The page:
1. Change the way children use screen time

Screen time is a significant barrier to being active, and can be addictive – but it doesn’t all have to be bad news. Setting screen time limits can help regulate children’s usage. You can also encourage children to use their screens, apps, and gadgets in a positive way, to help to get them moving. This can include the use of pedometers and/or activity trackers, which can help to monitor and encourage increased activity levels and track progress along the way.

  1. Praise but don’t push

Notice when your boys and girls are enjoying an activity and cheer them on. Always keep things positive from the sidelines so the kids understand that you value what they are doing but that you aren’t so invested in it that they feel pressure.

  1. Get help with yard and household chores

Encourage your children to participate in active outdoor chores such as raking leaves, pulling weeds, watering plants, sweeping the walk, and/or cleaning the garage. Make the chores even more enjoyable with background music, and be sure to join in to get them done as a family.

  1. Physical education

For healthy lifestyles, children need both free play and specific instruction on physical skills. An easy way for kids to meet this goal is by participating in physical education as part of the school day. In addition to supporting daily physical education in schools, many communities offer classes you can take advantage of, such as swimming or riding lessons. The best physical education is age appropriate and fun.

  1. Do not overdo it

When your children are ready to start, remember to tell them to listen to their bodies. Exercise and physical activity should not hurt. If they do, your child should slow down or try a less vigorous activity. It is important not to overdo exercise. If your child’s weight drops below an average or if exercise starts to interfere with school or other activities, talk with your child’s doctor.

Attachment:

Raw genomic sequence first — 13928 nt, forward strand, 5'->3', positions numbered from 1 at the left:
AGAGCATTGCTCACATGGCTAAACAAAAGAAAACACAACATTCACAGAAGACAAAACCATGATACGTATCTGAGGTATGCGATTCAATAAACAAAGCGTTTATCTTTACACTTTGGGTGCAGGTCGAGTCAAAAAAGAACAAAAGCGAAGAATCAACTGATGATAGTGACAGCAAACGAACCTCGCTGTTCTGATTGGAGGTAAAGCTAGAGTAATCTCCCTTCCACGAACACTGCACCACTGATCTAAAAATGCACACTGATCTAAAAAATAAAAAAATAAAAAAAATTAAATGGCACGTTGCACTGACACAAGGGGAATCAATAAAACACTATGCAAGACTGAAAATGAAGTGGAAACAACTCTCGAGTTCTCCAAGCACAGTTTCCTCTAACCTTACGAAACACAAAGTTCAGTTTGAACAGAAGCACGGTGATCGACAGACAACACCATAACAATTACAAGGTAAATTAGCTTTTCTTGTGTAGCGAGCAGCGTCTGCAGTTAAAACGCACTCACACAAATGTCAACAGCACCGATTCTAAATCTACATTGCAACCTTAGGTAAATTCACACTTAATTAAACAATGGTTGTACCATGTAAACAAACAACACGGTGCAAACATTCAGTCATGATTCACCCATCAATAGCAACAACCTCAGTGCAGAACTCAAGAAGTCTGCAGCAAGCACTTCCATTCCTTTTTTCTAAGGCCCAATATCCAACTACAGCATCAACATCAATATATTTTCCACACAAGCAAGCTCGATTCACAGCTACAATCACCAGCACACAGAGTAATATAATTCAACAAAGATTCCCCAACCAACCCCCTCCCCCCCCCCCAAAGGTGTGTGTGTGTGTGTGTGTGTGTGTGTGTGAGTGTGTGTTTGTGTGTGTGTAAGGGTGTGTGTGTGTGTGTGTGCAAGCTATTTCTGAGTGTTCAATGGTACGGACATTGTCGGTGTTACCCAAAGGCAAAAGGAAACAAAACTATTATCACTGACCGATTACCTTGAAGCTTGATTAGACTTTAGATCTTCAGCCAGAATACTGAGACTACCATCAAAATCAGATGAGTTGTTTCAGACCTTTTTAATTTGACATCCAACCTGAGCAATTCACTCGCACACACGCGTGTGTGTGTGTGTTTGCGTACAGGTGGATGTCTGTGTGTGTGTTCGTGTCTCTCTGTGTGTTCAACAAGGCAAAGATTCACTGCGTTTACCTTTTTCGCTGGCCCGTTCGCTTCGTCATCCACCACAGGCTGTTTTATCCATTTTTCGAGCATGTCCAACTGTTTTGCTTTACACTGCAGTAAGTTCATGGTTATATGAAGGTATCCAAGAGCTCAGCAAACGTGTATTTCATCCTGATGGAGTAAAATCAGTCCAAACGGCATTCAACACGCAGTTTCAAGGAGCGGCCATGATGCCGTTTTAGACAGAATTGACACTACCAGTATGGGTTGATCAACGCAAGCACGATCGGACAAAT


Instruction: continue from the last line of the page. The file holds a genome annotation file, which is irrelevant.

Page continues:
1. Provide a safe environment

Make sure your child’s clothing is comfortable and conformable to Christian principles – and that the equipment and site chosen for the sport or activity are safe.

  1. Remember the spiritual dimension

Exercise increases the oxygen levels of the cells of the body, including the brain, thereby enhancing the ability to think and reason. Remind your children that they will be in a better position to “hear” the Holy Spirit speak to them, and will be able to more clearly perceive His direction. Additionally, exercise requires discipline, a word related to “disciple.” Christ’s disciples are disciplined. “A man without self-control is as defenseless as a city with broken-down walls” (Prov. 25:28 TLB).

“If physical exercise were combined
with mental exertion, the blood would
be quickened in its circulation, the
action of the heart would be more
perfect, impure matter would be
thrown off, and new life and vigor
would be experienced in every
part of the body”

Testimonies for the Church, vol 3, p. 490

by Manuela Di Franca

Master of Education in Teaching
German and English as a Foreign Language| Germany